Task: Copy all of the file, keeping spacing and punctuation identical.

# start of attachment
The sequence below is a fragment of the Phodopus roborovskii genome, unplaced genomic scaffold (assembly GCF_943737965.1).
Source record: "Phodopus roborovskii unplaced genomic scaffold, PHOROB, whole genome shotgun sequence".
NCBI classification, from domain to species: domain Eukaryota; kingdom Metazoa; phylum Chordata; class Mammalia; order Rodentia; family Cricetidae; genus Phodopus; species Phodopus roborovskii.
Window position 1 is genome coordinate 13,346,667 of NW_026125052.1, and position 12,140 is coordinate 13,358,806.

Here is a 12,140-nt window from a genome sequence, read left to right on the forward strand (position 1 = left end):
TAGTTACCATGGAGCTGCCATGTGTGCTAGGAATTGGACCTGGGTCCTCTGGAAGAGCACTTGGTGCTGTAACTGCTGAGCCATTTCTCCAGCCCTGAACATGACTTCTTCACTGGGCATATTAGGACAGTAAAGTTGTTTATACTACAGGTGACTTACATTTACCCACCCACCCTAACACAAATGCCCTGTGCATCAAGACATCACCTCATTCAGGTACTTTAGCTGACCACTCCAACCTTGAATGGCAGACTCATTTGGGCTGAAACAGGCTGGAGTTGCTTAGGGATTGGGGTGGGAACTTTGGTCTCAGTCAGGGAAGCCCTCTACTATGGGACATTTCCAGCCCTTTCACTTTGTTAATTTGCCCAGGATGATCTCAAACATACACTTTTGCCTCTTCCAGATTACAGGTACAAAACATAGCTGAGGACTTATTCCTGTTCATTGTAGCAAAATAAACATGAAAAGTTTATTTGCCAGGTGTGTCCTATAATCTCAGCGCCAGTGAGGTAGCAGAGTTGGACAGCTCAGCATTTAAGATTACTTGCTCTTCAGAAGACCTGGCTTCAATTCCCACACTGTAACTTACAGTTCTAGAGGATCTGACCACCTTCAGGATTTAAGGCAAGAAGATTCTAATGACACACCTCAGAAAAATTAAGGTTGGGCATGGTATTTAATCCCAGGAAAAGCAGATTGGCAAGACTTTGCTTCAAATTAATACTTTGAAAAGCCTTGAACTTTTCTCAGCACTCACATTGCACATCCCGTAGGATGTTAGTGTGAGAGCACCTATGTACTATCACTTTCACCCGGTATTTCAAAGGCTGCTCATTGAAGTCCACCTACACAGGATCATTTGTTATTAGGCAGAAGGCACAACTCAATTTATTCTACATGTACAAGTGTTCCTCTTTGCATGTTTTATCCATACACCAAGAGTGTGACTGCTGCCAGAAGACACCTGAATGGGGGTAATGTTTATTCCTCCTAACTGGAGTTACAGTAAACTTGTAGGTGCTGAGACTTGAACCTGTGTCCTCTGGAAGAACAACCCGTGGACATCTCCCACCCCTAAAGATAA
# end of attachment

The sequence below is a fragment of the Phodopus roborovskii genome, unplaced genomic scaffold (assembly GCF_943737965.1).
Source record: "Phodopus roborovskii unplaced genomic scaffold, PHOROB, whole genome shotgun sequence".
NCBI classification, from domain to species: domain Eukaryota; kingdom Metazoa; phylum Chordata; class Mammalia; order Rodentia; family Cricetidae; genus Phodopus; species Phodopus roborovskii.
Window position 1 is genome coordinate 13,346,667 of NW_026125052.1, and position 12,140 is coordinate 13,358,806.

Here is a 12,140-nt window from a genome sequence, read left to right on the forward strand (position 1 = left end):
TAGTTACCATGGAGCTGCCATGTGTGCTAGGAATTGGACCTGGGTCCTCTGGAAGAGCACTTGGTGCTGTAACTGCTGAGCCATTTCTCCAGCCCTGAACATGACTTCTTCACTGGGCATATTAGGACAGTAAAGTTGTTTATACTACAGGTGACTTACATTTACCCACCCACCCTAACACAAATGCCCTGTGCATCAAGACATCACCTCATTCAGGTACTTTAGCTGACCACTCCAACCTTGAATGGCAGACTCATTTGGGCTGAAACAGGCTGGAGTTGCTTAGGGATTGGGGTGGGAACTTTGGTCTCAGTCAGGGAAGCCCTCTACTATGGGACATTTCCAGCCCTTTCACTTTGTTAATTTGCCCAGGATGATCTCAAACATACACTTTTGCCTCTTCCAGATTACAGGTACAAAACATAGCTGAGGACTTATTCCTGTTCATTGTAGCAAAATAAACATGAAAAGTTTATTTGCCAGGTGTGTCCTATAATCTCAGCGCCAGTGAGGTAGCAGAGTTGGACAGCTCAGCATTTAAGATTACTTGCTCTTCAGAAGACCTGGCTTCAATTCCCACACTGTAACTTACAGTTCTAGAGGATCTGACCACCTTCAGGATTTAAGGCAAGAAGATTCTAATGACACACCTCAGAAAAATTAAGGTTGGGCATGGTATTTAATCCCAGGAAAAGCAGATTGGCAAGACTTTGCTTCAAATTAATACTTTGAAAAGCCTTGAACTTTTCTCAGCACTCACATTGCACATCCCGTAGGATGTTAGTGTGAGAGCACCTATGTACTATCACTTTCACCCGGTATTTCAAAGGCTGCTCATTGAAGTCCACCTACACAGGATCATTTGTTATTAGGCAGAAGGCACAACTCAATTTATTCTACATGTACAAGTGTTCCTCTTTGCATGTTTTATCCATACACCAAGAGTGTGACTGCTGCCAGAAGACACCTGAATGGGGGTAATGTTTATTCCTCCTAACTGGAGTTACAGTAAACTTGTAGGTGCTGAGACTTGAACCTGTGTCCTCTGGAAGAACAACCCGTGGACATCTCCCACCCCTAAAGATAA